A department in ruin, a history forgotten

Published: September 6, 2011

A vision of Buddha’s Paradise, Mohammed Nagri, Khyber Pakhtunkhwa, 4th Century

Punjab’s department of archaeology, recently devolved from the federation under the 19th Amendment to the Constitution, has had no operational legislation since April 8, 2011. As a result, no law to arrest any person caught scribbling, drawing or causing harm to a monument of historical importance exists.

Similar is the case with the environment protection department.

Field officers and inspectors issuing notices, sealing and fining owners of pollution-causing units, have reverted to Punjab Local Government Ordinance (PLGO) of 2001.

The Antiquities Act 1975 and the Environment Pakistan Protection Act 1997 are both redundant. Officers of both departments have drafted legislation to replace the federal laws. These drafts lie with the Punjab Assembly and await approval.

“Lack of legislation has made the department spineless. We illegally issue notice to violators, as there is no choice,” a senior officer in the archaeology department, said in reference to a case of a house being built next to Iqbal Museum, the poet’s former residence in Lahore.

An environment protection department field inspector said although the PLGO gives more authority to officers of below Grade 16 to issue notices without referral to their bosses, the effort goes in vain when the case is finally handed over to the tribunal. Despite pressure, the Punjab Assembly has had not reviewed and passed the drafts as acts.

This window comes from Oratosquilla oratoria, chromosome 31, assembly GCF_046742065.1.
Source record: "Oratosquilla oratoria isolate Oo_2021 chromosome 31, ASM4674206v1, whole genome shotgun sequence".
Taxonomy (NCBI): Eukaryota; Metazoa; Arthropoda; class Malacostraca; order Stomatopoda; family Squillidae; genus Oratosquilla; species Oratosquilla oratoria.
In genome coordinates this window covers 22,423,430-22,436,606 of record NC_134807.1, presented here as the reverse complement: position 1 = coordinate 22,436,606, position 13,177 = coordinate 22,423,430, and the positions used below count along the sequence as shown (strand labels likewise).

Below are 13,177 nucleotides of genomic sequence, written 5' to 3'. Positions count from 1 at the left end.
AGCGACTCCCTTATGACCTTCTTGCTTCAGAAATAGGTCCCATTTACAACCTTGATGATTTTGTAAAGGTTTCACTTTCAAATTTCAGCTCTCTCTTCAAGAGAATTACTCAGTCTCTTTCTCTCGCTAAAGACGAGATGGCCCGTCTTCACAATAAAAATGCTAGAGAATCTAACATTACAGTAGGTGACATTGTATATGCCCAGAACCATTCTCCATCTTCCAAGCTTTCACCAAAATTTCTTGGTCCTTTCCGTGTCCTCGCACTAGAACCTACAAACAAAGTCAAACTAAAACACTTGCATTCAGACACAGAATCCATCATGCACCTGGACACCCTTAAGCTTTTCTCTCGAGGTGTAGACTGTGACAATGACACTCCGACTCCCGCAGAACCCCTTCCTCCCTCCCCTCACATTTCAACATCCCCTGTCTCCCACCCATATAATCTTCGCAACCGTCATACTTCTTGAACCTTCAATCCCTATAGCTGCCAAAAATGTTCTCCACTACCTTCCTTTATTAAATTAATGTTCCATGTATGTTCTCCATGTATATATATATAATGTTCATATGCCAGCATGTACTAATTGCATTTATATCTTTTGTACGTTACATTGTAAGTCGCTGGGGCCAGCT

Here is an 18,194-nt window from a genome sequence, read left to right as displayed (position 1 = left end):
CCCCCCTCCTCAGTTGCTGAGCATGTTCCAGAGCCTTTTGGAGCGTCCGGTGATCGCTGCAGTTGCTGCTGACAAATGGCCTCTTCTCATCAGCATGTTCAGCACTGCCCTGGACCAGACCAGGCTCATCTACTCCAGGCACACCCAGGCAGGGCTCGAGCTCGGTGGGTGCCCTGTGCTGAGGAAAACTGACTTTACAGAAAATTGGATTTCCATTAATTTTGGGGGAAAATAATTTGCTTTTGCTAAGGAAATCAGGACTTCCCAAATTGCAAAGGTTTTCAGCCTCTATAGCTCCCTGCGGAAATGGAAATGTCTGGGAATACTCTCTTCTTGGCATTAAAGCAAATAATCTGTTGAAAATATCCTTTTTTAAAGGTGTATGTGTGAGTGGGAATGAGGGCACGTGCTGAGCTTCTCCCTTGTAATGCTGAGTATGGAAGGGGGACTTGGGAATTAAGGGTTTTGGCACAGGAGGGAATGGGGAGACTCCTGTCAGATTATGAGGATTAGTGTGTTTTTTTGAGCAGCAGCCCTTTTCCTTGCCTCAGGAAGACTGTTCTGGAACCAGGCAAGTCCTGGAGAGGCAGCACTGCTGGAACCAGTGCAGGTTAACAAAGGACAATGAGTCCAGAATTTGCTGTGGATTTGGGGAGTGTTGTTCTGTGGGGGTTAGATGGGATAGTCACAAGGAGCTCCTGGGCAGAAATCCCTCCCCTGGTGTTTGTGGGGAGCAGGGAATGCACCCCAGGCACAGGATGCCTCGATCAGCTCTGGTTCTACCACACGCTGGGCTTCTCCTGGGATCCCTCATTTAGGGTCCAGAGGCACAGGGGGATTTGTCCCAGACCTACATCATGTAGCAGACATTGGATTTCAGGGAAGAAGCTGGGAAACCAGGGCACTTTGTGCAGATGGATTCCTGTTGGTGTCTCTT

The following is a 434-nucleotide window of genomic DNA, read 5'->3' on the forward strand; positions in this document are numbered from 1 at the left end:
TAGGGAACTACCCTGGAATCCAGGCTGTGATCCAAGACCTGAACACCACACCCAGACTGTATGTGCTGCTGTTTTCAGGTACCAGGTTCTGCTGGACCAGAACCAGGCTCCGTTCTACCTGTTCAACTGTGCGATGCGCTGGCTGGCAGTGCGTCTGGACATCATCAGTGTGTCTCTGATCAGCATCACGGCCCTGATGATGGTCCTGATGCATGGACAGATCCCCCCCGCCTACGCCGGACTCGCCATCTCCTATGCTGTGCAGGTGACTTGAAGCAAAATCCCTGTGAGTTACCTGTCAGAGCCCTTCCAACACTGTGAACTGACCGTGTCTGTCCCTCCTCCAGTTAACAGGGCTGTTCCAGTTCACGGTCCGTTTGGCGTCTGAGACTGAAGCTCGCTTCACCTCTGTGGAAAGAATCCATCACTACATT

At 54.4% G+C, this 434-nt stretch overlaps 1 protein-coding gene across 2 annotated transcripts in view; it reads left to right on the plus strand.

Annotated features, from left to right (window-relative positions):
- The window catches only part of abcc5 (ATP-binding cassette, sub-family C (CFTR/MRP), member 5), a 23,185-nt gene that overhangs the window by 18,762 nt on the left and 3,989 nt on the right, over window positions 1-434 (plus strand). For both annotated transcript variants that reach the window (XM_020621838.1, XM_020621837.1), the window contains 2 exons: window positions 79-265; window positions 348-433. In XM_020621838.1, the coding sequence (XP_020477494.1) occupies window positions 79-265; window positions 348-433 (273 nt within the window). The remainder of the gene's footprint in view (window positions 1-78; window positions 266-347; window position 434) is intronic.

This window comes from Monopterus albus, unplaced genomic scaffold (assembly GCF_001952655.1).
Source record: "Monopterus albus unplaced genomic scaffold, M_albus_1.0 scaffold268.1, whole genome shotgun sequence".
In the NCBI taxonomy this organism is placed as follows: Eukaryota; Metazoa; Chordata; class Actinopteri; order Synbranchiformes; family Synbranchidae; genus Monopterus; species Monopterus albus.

During Ramazan, the government officials strictly abide by 1pm time for closing offices. By ignoring the approval of legislations, already late by months, the parliamentarians are unashamedly feeding the department officials an excuse to not work.

These officials occupy substantial space, expend on public funds for air-conditioned offices and leave work 3pm sharp regardless of having worked or not. And it has not been so for a week or two, but for months now.

Do they deserve to sit idle over just an excuse of having no law to work by?

Our lazy parliamentarians can answer the question, and time has well passed before they all should publicly be held accountable, not only for inefficiency, but also for seeing to their vested interests over the public.


Sonia Malik

A Lahore based journalist affiliated with The Express Tribune, Sonia writes on life in the walled city and the media.

The views expressed by the writer and the reader comments do not necessarily reflect the views and policies of The Express Tribune.